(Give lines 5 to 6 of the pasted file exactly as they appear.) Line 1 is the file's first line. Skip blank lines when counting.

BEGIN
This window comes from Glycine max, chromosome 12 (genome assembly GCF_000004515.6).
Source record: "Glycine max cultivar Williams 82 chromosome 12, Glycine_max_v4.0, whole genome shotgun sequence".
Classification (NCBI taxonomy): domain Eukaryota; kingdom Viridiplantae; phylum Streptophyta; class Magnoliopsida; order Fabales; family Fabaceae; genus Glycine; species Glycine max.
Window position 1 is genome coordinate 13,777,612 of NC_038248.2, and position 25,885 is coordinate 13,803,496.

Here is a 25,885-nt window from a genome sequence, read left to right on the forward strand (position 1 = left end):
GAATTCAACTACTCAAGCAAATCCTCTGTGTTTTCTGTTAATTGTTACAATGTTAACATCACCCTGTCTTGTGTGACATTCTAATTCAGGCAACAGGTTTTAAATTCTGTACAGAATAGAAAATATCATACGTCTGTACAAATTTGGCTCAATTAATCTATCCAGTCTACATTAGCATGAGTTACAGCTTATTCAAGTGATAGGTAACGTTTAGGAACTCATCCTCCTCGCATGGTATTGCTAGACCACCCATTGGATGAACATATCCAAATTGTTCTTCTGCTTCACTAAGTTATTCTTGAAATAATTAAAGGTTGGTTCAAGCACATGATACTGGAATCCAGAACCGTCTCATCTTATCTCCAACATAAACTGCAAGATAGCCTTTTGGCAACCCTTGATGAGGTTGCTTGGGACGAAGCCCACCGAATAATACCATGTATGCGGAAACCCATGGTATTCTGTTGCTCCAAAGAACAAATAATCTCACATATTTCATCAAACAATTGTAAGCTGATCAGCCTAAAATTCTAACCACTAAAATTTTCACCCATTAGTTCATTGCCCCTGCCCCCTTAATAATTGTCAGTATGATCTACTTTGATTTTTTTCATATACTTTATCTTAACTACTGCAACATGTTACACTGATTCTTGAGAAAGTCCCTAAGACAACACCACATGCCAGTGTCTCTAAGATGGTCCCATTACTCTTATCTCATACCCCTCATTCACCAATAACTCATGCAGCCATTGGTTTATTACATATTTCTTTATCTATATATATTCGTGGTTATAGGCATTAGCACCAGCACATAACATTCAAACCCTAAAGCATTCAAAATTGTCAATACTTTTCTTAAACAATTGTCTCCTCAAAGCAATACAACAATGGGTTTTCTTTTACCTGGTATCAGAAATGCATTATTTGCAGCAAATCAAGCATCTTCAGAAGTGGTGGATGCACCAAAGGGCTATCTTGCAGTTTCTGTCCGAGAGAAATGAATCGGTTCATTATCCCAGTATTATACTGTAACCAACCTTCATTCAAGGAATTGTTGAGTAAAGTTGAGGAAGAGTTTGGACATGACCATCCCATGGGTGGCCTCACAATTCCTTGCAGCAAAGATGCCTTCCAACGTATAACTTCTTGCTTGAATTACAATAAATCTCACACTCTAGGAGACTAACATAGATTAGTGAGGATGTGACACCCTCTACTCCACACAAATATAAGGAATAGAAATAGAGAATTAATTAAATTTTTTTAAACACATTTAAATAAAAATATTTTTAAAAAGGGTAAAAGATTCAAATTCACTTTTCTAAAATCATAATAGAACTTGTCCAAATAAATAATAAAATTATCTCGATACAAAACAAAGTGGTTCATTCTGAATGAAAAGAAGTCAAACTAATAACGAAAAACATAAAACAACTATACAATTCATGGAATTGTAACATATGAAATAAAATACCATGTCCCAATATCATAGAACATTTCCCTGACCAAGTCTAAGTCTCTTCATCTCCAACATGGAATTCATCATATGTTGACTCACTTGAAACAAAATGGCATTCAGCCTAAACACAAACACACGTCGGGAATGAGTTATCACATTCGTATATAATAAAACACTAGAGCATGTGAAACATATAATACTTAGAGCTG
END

Here is a 25,885-nt window from a genome sequence, read left to right on the forward strand (position 1 = left end):
GAATTCAACTACTCAAGCAAATCCTCTGTGTTTTCTGTTAATTGTTACAATGTTAACATCACCCTGTCTTGTGTGACATTCTAATTCAGGCAACAGGTTTTAAATTCTGTACAGAATAGAAAATATCATACGTCTGTACAAATTTGGCTCAATTAATCTATCCAGTCTACATTAGCATGAGTTACAGCTTATTCAAGTGATAGGTAACGTTTAGGAACTCATCCTCCTCGCATGGTATTGCTAGACCACCCATTGGATGAACATATCCAAATTGTTCTTCTGCTTCACTAAGTTATTCTTGAAATAATTAAAGGTTGGTTCAAGCACATGATACTGGAATCCAGAACCGTCTCATCTTATCTCCAACATAAACTGCAAGATAGCCTTTTGGCAACCCTTGATGAGGTTGCTTGGGACGAAGCCCACCGAATAATACCATGTATGCGGAAACCCATGGTATTCTGTTGCTCCAAAGAACAAATAATCTCACATATTTCATCAAACAATTGTAAGCTGATCAGCCTAAAATTCTAACCACTAAAATTTTCACCCATTAGTTCATTGCCCCTGCCCCCTTAATAATTGTCAGTATGATCTACTTTGATTTTTTTCATATACTTTATCTTAACTACTGCAACATGTTACACTGATTCTTGAGAAAGTCCCTAAGACAACACCACATGCCAGTGTCTCTAAGATGGTCCCATTACTCTTATCTCATACCCCTCATTCACCAATAACTCATGCAGCCATTGGTTTATTACATATTTCTTTATCTATATATATTCGTGGTTATAGGCATTAGCACCAGCACATAACATTCAAACCCTAAAGCATTCAAAATTGTCAATACTTTTCTTAAACAATTGTCTCCTCAAAGCAATACAACAATGGGTTTTCTTTTACCTGGTATCAGAAATGCATTATTTGCAGCAAATCAAGCATCTTCAGAAGTGGTGGATGCACCAAAGGGCTATCTTGCAGTTTCTGTCCGAGAGAAATGAATCGGTTCATTATCCCAGTATTATACTGTAACCAACCTTCATTCAAGGAATTGTTGAGTAAAGTTGAGGAAGAGTTTGGACATGACCATCCCATGGGTGGCCTCACAATTCCTTGCAGCAAAGATGCCTTCCAACGTATAACTTCTTGCTTGAATTACAATAAATCTCACACTCTAGGAGACTAACATAGATTAGTGAGGATGTGACACCCTCTACTCCACACAAATATAAGGAATAGAAATAGAGAATTAATTAAATTTTTTTAAACACATTTAAATAAAAATATTTTTAAAAAGGGTAAAAGATTCAAATTCACTTTTCTAAAATCATAATAGAACTTGTCCAAATAAATAATAAAATTATCTCGATACAAAACAAAGTGGTTCATTCTGAATGAAAAGAAGTCAAACTAATAACGAAAAACATAAAACAACTATACAATTCATGGAATTGTAACATATGAAATAAAATACCATGTCCCAATATCATAGAACATTTCCCTGACCAAGTCTAAGTCTCTTCATCTCCAACATGGAATTCATCATATGTTGACTCACTTGAAACAAAATGGCATTCAGCCTAAACACAAACACACGTCGGGAATGAGTTATCACATTCGTATATAATAAAACACTAGAGCATGTGAAACATATAATACTTAGAGCTG